Diffusion yet again

I just can’t stop…

In my last post I mentioned that adding diffusion at the same size as the light source will not soften the light (change the shadow edge transition), but will change the contrast. Adding an additional layer (or more) will still maintain the same light quality, but spread it out a little bit more and also lose a lot of power.

That got me to wondering just how much light is bouncing around the room to add to lower the contrast and fill in those shadows. Obviously in a very large studio with black floor, walls, and ceilings there will be nothing to bounce off of. Similarly if working out doors in an open field there will be no extra fill. But I am working in a modestly sized room with an 8-foot white ceiling, a light natural wood floor, and white walls.

Time for another test!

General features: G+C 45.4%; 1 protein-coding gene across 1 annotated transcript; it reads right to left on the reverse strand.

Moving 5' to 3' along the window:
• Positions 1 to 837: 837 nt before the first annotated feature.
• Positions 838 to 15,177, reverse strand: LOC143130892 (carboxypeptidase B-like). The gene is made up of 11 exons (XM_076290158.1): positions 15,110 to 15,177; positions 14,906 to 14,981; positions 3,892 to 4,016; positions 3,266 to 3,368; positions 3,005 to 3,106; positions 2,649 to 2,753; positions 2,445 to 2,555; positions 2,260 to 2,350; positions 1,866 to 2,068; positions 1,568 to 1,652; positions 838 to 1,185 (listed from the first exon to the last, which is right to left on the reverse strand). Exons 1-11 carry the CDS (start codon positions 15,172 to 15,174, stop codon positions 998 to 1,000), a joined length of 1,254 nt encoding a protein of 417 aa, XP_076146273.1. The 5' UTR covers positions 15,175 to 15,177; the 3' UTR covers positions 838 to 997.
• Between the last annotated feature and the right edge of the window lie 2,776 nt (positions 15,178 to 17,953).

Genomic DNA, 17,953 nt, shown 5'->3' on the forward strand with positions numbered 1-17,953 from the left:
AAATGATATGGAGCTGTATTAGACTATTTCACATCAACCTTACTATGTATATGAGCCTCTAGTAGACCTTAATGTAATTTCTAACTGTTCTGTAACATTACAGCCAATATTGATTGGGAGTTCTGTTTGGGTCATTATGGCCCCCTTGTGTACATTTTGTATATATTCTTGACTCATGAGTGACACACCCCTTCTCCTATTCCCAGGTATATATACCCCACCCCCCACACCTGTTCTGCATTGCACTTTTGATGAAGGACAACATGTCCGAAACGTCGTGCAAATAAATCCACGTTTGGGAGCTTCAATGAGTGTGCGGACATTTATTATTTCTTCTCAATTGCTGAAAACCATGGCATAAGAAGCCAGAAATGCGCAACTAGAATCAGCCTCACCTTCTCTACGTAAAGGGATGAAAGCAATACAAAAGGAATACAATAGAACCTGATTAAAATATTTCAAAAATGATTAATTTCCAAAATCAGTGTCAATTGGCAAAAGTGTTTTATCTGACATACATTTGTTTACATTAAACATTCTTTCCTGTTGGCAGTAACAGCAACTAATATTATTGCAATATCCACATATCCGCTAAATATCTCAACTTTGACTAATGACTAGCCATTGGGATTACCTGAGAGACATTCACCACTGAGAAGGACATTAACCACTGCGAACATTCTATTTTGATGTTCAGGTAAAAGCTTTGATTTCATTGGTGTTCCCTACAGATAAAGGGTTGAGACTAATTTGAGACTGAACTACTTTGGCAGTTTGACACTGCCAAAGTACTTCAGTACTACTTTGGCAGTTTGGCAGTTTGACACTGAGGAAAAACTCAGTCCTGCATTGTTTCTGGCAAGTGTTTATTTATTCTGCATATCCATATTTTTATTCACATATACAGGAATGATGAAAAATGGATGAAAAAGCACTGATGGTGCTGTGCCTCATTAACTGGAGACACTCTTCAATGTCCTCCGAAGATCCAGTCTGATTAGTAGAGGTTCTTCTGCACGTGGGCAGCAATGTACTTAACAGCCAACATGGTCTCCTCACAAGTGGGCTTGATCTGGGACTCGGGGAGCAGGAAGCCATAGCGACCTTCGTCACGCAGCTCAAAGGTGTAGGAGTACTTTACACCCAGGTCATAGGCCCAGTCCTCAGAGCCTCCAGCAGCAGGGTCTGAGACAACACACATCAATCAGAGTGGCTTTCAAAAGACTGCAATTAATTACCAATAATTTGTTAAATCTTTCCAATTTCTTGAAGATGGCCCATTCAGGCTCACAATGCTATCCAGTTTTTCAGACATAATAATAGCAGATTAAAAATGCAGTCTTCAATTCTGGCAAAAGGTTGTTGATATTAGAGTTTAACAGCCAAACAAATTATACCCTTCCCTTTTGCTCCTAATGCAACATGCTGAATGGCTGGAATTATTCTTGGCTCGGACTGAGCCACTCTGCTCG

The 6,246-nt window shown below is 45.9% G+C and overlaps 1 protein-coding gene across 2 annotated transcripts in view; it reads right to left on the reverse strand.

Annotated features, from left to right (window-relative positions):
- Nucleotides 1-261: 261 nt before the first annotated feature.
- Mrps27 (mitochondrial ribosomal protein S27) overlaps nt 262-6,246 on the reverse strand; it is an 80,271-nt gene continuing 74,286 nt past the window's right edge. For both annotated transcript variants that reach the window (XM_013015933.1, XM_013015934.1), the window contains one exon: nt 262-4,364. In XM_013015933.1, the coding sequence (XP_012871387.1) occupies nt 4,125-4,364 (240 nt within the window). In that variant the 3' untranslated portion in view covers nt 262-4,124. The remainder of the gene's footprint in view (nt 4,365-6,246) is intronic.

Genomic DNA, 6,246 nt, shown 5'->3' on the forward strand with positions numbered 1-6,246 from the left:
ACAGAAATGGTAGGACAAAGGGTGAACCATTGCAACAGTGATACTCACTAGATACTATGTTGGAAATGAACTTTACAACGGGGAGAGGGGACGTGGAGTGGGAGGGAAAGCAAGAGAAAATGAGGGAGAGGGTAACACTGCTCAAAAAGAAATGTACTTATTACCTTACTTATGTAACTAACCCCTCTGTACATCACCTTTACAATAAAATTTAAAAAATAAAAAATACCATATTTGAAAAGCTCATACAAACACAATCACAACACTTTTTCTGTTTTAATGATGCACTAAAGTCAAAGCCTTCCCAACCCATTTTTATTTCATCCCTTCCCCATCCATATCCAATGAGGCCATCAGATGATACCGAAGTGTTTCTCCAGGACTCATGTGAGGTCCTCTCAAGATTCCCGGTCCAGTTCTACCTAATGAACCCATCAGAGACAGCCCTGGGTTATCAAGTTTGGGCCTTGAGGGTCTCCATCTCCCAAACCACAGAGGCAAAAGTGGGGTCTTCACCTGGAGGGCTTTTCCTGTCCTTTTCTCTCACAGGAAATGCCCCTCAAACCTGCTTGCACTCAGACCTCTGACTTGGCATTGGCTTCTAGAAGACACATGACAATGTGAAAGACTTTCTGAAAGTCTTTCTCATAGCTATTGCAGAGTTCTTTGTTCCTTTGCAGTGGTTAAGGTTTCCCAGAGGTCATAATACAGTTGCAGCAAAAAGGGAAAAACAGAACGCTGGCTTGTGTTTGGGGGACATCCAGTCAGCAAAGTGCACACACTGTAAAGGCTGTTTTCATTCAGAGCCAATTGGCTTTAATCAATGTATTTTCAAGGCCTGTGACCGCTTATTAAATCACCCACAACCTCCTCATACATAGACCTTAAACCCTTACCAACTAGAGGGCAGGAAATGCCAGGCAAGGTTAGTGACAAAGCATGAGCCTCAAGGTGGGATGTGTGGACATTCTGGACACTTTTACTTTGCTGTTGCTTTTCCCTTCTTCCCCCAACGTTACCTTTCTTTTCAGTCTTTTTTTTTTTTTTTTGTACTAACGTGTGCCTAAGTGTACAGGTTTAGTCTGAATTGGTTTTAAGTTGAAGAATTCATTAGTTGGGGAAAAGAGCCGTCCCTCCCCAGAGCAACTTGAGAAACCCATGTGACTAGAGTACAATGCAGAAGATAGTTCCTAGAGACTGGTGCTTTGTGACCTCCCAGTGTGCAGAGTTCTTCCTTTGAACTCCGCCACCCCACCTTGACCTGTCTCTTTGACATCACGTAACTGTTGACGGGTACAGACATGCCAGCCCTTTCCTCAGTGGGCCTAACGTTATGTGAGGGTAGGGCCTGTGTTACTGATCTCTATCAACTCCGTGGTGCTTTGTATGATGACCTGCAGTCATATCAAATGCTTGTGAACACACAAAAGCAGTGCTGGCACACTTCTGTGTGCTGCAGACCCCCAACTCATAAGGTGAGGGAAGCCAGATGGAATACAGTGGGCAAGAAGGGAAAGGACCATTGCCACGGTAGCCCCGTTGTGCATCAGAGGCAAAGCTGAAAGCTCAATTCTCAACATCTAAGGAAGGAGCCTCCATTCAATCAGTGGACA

The Interfit Deep Zoom Reflector

The Interfit Deep Zoom Reflector

Here are three images made with the Interfit Deep Zoom reflector. The first image is with the “bare” reflector. Next is with the included diffusion “sock” and the third image has a sheet of diffusion material added to the front of the modifier for “double-diffusion.” I kept the camera settings at ISO 100, SS 1/160 sec., and F/9 so that the ambient light effect on the image would remain the same. I raised the power of the flash in each image to compensate for the diffusers and to maintain the same flash exposure.

Click to enlarge

Here you can see that the shadow edge changes slightly from bare reflector to diffused reflector as the light is homogenized from multiple sources (flash tube, glass dome, reflector) all contributing their own shadows to one source (the diffusion material). And you can see that the shadows open up a little bit and the background gets a little bit brighter. Comparing the second image (single diffuser) to the third (double-diffuser) note that the shadow edge that determines the light quality is exactly the same. The diffusion is the same size as the light. If the light size doesn’t change the quality of light doesn’t change. What changes here is how much power you need from your lights to compensate for the light loss from the multiple diffusers. Again, don’t confuse contrast with quality (hard or soft) of light.

Now go out and light up your world!

John